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UGA adds valuable new intern in Megan Terry for 2015
Experience is not usually the calling card of an intern, but in the case of the UGA’s newly hired intern that is the best term to describe her.
Megan Terry, the 2015 USGA Boatright Intern for the Utah Golf Association, is perhaps the most experienced intern in the history of internships, and UGA Executive Director Bill Walker is pleased to have her join the staff this year.
“She brings a lot of experience to the UGA and I’m sure we will be learning as much from her as she learns from us,” he said. “The USGA Boatright Internship program has had a tremendously positive influence at the UGA and also around the nation. Boatright interns are rapidly filling key positions throughout the country,” he said, and he could have added that he is one of them. He got his start as an intern in Texas.
Megan began working in golf at the age of 16 at Mulligans Golf Course, a job she held for two summers. She then worked a summer in the pro shop at Wingpointe with Lynn Landgren, Pete Stone, and Kelsey Chugg. Chugg was last year’s USGA Boatright Intern at the UGA and is now a full time Director of Member Services and is ‘looking forward to working with Megan again.”
Megan then worked for two years running tournaments with the Utah PGA Junior Golf Connection under PGA Executive Director Scott Whittaker.
“It was a program designed to attract young, novice golfers to the game, and was separate from the Utah Junior Golf Association,” she said. “It offered a place for kids to learn the game and play in first level tournaments. Our purpose was to help them play well enough to enjoy the game,” she said.
After a detailed vetting, including rules and tournament management tests, she was hired by the American Junior Golf Association as a traveling intern. That job took her to California and Arizona and cross country to Ohio and Georgia. The AJGA is a national level association designed to give the best junior golfers in the country a more competitive environment.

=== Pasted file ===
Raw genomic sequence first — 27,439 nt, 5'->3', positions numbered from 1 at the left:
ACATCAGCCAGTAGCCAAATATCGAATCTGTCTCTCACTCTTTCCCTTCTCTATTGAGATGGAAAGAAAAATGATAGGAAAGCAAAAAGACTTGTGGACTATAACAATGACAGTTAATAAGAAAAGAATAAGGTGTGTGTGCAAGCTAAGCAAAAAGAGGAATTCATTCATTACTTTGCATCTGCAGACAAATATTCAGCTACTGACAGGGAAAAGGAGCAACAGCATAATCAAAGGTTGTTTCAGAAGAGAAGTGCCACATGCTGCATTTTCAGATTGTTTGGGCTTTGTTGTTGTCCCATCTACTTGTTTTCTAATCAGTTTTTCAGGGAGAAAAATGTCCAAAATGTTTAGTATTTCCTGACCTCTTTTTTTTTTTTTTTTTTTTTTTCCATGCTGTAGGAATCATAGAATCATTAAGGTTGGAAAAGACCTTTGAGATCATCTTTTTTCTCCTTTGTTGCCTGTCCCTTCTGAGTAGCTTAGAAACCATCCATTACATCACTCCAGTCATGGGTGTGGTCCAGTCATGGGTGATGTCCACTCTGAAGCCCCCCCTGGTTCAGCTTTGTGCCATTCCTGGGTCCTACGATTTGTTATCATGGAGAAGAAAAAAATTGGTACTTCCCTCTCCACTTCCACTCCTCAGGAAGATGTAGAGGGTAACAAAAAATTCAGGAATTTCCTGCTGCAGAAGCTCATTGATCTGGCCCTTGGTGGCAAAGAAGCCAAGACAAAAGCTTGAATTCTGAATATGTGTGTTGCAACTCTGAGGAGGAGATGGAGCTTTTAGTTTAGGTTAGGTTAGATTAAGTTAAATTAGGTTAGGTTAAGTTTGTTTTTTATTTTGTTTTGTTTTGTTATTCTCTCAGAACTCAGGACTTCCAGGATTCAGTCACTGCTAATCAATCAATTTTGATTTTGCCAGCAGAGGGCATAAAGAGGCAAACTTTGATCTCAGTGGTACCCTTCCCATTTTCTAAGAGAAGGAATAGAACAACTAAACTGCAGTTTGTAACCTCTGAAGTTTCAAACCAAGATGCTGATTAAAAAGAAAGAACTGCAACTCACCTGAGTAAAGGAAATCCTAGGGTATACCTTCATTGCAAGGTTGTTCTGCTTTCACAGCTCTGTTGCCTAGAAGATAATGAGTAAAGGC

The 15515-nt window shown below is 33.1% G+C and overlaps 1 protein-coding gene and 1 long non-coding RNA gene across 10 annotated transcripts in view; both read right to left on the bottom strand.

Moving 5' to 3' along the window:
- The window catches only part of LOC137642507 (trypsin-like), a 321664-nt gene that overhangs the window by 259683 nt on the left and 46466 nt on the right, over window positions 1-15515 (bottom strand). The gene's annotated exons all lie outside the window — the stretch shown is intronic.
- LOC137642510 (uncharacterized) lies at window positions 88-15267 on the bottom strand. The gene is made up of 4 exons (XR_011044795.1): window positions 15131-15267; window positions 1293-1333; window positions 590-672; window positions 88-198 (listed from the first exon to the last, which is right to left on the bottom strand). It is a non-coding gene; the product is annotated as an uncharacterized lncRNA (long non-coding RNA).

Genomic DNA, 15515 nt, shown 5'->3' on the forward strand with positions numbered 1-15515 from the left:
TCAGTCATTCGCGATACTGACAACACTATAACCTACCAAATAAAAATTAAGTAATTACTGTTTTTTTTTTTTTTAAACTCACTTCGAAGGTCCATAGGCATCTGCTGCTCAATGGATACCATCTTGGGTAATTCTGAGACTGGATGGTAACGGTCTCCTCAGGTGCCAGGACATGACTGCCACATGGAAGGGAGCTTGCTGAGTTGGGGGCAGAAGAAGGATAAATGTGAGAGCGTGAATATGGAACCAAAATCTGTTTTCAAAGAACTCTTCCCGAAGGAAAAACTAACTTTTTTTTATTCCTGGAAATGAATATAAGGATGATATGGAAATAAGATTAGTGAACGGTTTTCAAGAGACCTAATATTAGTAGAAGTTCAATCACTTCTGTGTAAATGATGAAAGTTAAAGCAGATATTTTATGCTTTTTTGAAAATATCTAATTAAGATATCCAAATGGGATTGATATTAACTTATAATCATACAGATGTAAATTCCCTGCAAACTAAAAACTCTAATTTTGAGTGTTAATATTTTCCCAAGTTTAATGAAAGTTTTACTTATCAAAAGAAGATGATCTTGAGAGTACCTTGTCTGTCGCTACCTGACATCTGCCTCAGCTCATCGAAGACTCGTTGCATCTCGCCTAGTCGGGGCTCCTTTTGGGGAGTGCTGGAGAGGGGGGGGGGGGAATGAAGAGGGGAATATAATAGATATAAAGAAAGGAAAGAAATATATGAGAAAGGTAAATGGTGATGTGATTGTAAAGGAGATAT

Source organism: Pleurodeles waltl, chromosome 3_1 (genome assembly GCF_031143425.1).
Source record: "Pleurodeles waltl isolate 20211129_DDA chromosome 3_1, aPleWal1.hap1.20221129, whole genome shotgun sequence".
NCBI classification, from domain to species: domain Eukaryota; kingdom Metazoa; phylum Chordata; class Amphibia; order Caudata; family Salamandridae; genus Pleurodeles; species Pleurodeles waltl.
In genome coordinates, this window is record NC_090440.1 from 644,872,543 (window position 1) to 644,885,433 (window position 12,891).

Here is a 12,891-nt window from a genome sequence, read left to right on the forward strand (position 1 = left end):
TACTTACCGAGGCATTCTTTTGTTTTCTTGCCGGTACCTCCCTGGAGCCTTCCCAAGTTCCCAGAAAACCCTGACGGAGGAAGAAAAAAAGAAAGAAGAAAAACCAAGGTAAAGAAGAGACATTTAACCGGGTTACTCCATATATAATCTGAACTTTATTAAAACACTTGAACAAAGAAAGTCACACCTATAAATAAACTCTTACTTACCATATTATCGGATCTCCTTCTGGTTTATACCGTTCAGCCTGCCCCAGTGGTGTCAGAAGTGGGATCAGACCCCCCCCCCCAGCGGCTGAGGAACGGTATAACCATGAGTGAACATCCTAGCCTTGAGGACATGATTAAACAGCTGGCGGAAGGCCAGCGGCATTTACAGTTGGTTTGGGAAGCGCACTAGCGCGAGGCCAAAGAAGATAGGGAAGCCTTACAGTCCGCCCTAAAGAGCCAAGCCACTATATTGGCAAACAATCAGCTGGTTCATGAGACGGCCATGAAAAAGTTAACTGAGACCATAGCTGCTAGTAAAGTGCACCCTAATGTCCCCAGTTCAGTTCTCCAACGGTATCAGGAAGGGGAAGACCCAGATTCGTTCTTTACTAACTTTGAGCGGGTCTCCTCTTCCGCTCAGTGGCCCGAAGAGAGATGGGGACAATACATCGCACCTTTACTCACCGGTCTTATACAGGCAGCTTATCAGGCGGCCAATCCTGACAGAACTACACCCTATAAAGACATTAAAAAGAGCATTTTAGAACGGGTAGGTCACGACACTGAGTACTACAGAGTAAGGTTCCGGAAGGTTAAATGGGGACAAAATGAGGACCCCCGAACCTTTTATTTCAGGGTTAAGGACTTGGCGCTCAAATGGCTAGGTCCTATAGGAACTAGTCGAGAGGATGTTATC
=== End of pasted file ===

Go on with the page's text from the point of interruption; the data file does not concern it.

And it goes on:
“The AJGA was a great experience. They had four teams of six interns and we traveled by car with our equipment trailer to most of the tournaments. It was a chance to see much of the country,” she said, “and we got the experience of managing tournaments in different conditions.”
Her greatest internship has been the unofficial one as the daughter of Dave Terry, Director of Golf at Salt Lake City, and formerly Director of Golf of St. George City.
“He has been an inspiration and guide to me all my life,” she said.
Basketball was her first love when she was growing up.
“I was raised to play hoops,” she said. “Dad put up a basket outside and we even had a mini-hoop in the basement. I shot hoops every day. I was obsessed. Some friends were calling me John Stockton Jr.,” she said.
In a Macy’s free throw contest she made all ten free throws and advanced to the second stage, which was at the halftime show of a Jazz game. “It was scary and fun at the same time,” she said.
The family moved from St. George to Salt Lake when her father switched jobs from being the Director of Golf at St. George City to the Director of Golf at Salt Lake City.
She attended Bingham her sophomore and junior years, but transferred to Herriman High School her senior year and was in the first graduating class of Herriman in 2011.
She has vivid memories of when she tried out for the golf team at Bingham as a nervous freshman. She was playing the longest par three at Mulligans, 180 yards with a little creek in front of the green and hills to the right,
“Coach Liz Conry was watching and I was so nervous it seemed like a par five, but somehow I hit my best shot of the day. It got on the green and I fell in love with the game,” she said.
At Herriman she played on the basketball team and the golf team of which she and one other were the only players with any golf experience.
“I love basketball. It was my favorite sport,” she said, “and I loved that year at Herriman.”
Her basketball career was blooming at Herriman until she suffered a serious injury to her left shoulder while taking a charge. The injury required reconstructive surgery and never healed properly. The injury was compounded by a wrong diagnosis and subsequent therapy only made it worse.
“The surgery wasn’t done right and a year with a therapist just added to the damage,” she said. “It ruined my basketball dreams, but I’m loving being close to golf.”
With hoops out of the picture she switched her main focus to golf where she has also found much success as a player, but feels her future is in golf administration, following in her dad’s footsteps.
She is attending Utah Valley University and graduates in April with a degree in Sports Marketing.
At 5”3” she already has a resume taller than she is.